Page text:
I am listening to that book to figure out the odds of Tesla disrupting the ICE auto economy in a major way. This has huge implications as an investor. The company market cap could then exceed $200B as major disruptor. A lot of ICE automakers could go belly up. The oil industry would suffer. Major dislocation of the economy in the US, especially in states like Texas! OIl at $40/Barrel and a lot of regimes in the Middle East could fall... Russia would be sucking wind.

I have been around long enough to see these kinds of changes take place in the computer industry. Univac? DEC? Control Data? Wang anybody? Same thing with record business, VHS, DVD rental. Companies that disrupt like MSFT, INTC, Apple became megacaps.

Personally, I am not complaining. My investment mostly in the $35 range did really well and I have been taking profits. Never thought the stock would get this hi so fast. Love my 85P/Pano, wife thinks I love the car more than her. Just wondering how far Tesla will go. I bet the farm on the stock, but I have sold some so I can sleep better.

Brian H | March 2, 2014

Trying to use the Lotus "skateboard" to make the Roadster was a mistake, per Elon. Almost everything had to be changed.

Going the other way -- is the RAV4EV a success? Toyota won't do more than compliance requires. I doubt any maker can vault the gap.

Bubba2000 | March 3, 2014

@Brian H: You are right. Explains why Elon chose the vertically integrated manufacturing model.

Homebrook | March 3, 2014

Bubba2000, thanks for the explanation. "Innovator's Dilemma" looks like a fascinating book. I know it is a fascinating and important topic and once understood explains a lot.

Bubba2000 | March 4, 2014

Also, I would recommend "Gorilla Game" and "Crossing the Chasm" by Jeffrey Moore. It made huge difference in my investing strategy. The hard part? Exit strategy. Companies like MSFT, INTC, CSCO, QCOM, AAPL and may be TSLA have proprietary tech with high barriers to entry, networks that add value, etc. At some point they reach critical mass and cross the chasm. Sales, profits growth become explosive. PE, valuations go sky hi. Like S-curve growth. A some point the addressable market will show signs of saturation. Got to start exit way before then.

In my case, I may be a little late getting in. The hard part is figuring when to exit. Sometime, the gains make me anxious and I do exit a chunk too early, with big tax liabilities. However, nothing worse than being too late and stupid about getting out. Starting in Oct-17-1998 after the Fed dropped rates by the 3rd time, I went in the market with all savings, and added margin. Invested in critical tech like QCOM, fiberoptics, DISH, and some other cat and dogs. Cut out the /laggards/losers and fed the winners with margin. By March-2000, my portfolio was up 100 bagger!!! I had been going to tech conferences, including telecom conferences... and people were mumbling about the market saturations and I knew valuations were hi. Did I exit? Not fast enough... just cashed some and bought real estate. Ended up loosing 85% after 9-11. I was ok, but that was stupid.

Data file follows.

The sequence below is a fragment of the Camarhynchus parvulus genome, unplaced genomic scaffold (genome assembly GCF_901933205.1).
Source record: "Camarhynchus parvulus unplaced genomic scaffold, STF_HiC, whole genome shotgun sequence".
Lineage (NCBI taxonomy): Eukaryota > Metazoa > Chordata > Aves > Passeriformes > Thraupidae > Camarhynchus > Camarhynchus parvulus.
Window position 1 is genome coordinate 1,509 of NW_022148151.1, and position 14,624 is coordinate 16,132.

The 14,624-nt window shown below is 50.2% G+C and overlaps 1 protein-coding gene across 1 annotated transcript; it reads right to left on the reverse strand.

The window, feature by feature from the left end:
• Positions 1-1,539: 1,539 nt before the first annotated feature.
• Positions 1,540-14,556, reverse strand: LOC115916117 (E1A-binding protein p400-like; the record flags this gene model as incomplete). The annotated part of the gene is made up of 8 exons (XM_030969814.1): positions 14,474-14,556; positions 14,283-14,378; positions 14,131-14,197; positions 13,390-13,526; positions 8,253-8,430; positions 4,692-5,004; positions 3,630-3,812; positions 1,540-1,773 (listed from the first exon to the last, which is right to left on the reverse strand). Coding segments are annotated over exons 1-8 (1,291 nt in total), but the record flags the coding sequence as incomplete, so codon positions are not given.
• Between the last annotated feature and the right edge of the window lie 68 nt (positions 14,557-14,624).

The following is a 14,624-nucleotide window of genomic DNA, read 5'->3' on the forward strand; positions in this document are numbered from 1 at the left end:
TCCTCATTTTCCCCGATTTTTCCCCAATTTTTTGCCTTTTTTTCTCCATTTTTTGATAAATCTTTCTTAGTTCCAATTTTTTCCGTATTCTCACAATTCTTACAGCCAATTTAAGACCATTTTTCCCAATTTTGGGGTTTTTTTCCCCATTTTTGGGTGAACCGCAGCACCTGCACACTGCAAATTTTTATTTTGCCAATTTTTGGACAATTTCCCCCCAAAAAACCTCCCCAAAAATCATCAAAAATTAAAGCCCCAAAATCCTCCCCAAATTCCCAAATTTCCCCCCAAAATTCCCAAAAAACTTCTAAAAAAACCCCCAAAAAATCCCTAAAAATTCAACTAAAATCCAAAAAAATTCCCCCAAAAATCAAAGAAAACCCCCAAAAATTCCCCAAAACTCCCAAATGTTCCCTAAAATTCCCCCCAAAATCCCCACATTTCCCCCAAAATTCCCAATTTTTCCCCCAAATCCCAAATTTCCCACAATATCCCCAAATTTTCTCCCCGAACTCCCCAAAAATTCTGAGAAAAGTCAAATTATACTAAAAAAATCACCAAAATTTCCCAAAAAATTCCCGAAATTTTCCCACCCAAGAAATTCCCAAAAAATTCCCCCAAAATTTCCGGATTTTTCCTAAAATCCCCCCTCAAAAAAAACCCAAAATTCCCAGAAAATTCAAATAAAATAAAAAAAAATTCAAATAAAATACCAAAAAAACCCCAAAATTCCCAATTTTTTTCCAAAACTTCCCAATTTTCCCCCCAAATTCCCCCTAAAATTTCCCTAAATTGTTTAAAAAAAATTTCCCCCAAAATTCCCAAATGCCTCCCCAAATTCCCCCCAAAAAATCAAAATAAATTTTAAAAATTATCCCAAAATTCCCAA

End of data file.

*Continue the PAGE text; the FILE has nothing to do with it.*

Tesla has tremendous opportunities, if it can disrupt the ICE and even the electricity markets. I think the combination of battery cost dropping to $100-150/KW-hr, plus supercharger networks will lead to huge success and the company could become a megacap like Apple. The tech would have to be proprietary, with hi barriers to entry to give Tesla pricing power. Meanwhile, it does not look like the other auto makers are serious about BEVs.

In the short term, I would like to see huge worldwide demand for Model S+X... especially from China. China sales are 20M autos/year. Tesla just needs 1%. The ICE model is causing serious problems in Asia due to air pollution. I think that worldwide, Tesla could sell 200,000 Model S+X like Porsche projected volumes.

Brian H | March 4, 2014

losing loosing

Tesla is playing a different kind of game. It only creates 'barriers to entry' to make sure it can license any tech another co. wants to use, but is strongly in favour of sharing that tech. Unlike any other competitor in any field, it is not hoping/trying to displace or overwhelm the others. Shareholders have a different set of priorities, of course!

Bubba2000 | March 4, 2014

Licensing is good too! 7.5% of ASP of the auto, $3,000 for SC license + $20/hr for SC use.

Brian H | March 4, 2014

Nothing even close to those fees. Enough to cover costs, low enough to encourage use.